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Old 03-19-2018, 01:25 PM   #11
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Teardown and Lift

Time finally came that I knew the springs were getting close and I was worried about the weather turning so I started teardown.





I modified my 6 ton jackstands and welded steel plates on the bottom to keep the heavy van from sinking in the dirt. Ultimately I ended up having it up supported only on jack stands for like 4 weeks straight. I still have a normal job other than the van and I really only had weekends to get the project done. Waiting for parts was the hardest part as time went by that I couldn't get any progress till UPS showed up. During the 4 weeks on stands, I was worried because we get lots of wind where I live. The van stayed up without any issues for the entire time and didn't even budge. Even a couple heavy rains didn't effect the ground enough to bother the van.

You can see my home made axle stands in the background as I rebuilt everything and wrapped it up to keep it nice and clean as I waited for additional parts before being able to fully assemble the axles.



One of the more challenging parts is moving around heavy axles on dirt and gravel so I modified my 2 ton shop crane with big pneumatic tires. I pushed the limits of the Harbor freight tires but I was careful and made sure my toes were always out of the way just in case. Another challenge was simply the height. I stuck the front axle under the van with my jack stands maxed out safely and on wood blocks. I had about an inch to spare. The lift is big. Once the axle was under and bolted to the springs I could use the axle itself to lift up the van high enough for the tires. One day I will have a glorious shop with a lift. Built many projects in the dirt or funky parking situation.



Not having a shop is a huge pain. spent over an hour every time I worked just bringing out tools, and taking tools back inside. The van itself makes a decent storage shed for ongoing projects. My neighborhood is very safe but best not to temp the occasional passerby with my expensive toys... I mean tools hanging around. Also being gravel and dirt means that tools can disappear without even moving. In the Toyota world the joke is always that the 10mm socket is always missing. In the Ford world, you can have metric and standard bolts on the same part and may be different based on year or model of the van. Also I had to buy a new set of sockets and wrenches because everything on the van is bigger than anything I have ever worked on before.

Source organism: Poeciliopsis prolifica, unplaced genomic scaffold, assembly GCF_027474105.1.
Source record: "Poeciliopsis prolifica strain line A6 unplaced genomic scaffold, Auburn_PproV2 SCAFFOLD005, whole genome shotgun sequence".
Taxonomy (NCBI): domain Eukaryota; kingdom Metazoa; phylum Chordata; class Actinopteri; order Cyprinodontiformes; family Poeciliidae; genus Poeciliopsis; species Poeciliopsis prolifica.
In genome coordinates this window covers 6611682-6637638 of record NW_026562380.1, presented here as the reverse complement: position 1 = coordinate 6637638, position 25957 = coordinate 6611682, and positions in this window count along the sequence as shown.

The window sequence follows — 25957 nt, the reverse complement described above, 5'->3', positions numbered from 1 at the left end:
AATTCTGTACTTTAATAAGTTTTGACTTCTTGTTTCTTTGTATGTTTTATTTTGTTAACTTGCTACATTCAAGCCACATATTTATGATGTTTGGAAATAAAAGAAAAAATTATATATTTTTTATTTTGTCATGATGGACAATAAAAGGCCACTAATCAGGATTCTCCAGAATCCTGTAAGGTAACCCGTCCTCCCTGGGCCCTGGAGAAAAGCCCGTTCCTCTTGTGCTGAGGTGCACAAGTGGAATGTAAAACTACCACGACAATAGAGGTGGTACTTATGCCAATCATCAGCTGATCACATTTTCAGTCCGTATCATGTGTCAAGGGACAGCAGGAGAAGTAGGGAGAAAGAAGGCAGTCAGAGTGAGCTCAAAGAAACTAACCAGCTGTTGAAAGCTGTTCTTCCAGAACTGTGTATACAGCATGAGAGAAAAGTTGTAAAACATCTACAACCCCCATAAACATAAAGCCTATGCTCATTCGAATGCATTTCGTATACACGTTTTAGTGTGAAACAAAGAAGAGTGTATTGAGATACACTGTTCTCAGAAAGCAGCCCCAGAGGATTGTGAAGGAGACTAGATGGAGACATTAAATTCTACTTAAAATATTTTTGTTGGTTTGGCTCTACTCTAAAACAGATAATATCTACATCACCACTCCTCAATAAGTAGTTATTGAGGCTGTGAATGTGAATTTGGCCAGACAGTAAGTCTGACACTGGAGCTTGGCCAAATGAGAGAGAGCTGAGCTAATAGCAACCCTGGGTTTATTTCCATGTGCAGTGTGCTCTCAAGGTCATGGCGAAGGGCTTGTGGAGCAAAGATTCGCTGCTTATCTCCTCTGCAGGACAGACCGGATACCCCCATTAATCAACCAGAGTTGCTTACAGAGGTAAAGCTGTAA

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Old 03-19-2018, 01:35 PM   #12
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All true. Kudos for getting it done the old fashioned way. I still have scars from working on my first vans in the gravel in my back yard.
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Old 03-19-2018, 07:33 PM   #13
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Axles in.

Managed to get the front axle in.



Had our first snow in the middle of October.



Not enough to do too much damage to my plans.